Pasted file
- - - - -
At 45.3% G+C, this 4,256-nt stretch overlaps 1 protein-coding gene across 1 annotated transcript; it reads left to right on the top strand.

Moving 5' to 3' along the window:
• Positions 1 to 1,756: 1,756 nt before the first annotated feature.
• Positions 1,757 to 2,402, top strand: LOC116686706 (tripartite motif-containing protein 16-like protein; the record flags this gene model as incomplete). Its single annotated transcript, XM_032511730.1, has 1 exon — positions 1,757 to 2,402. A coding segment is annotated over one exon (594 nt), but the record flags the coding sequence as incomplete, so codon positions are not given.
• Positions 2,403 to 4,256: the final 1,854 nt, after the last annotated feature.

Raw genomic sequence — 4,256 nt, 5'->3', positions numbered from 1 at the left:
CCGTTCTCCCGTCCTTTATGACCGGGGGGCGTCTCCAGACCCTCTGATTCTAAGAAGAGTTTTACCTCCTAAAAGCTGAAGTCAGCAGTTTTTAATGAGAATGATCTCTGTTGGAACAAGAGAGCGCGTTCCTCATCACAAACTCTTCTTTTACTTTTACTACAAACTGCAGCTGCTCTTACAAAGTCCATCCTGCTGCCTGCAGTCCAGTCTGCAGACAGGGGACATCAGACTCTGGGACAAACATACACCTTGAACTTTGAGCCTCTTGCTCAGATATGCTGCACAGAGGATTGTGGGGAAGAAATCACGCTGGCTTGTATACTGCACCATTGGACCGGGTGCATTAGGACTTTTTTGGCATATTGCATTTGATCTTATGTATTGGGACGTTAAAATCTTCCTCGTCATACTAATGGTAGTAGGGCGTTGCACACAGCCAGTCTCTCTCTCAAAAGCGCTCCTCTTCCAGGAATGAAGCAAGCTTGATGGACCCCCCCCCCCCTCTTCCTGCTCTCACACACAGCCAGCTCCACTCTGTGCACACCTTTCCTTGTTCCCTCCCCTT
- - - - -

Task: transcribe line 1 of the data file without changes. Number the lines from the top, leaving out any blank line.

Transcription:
At 45.3% G+C, this 4,256-nt stretch overlaps 1 protein-coding gene across 1 annotated transcript; it reads left to right on the top strand.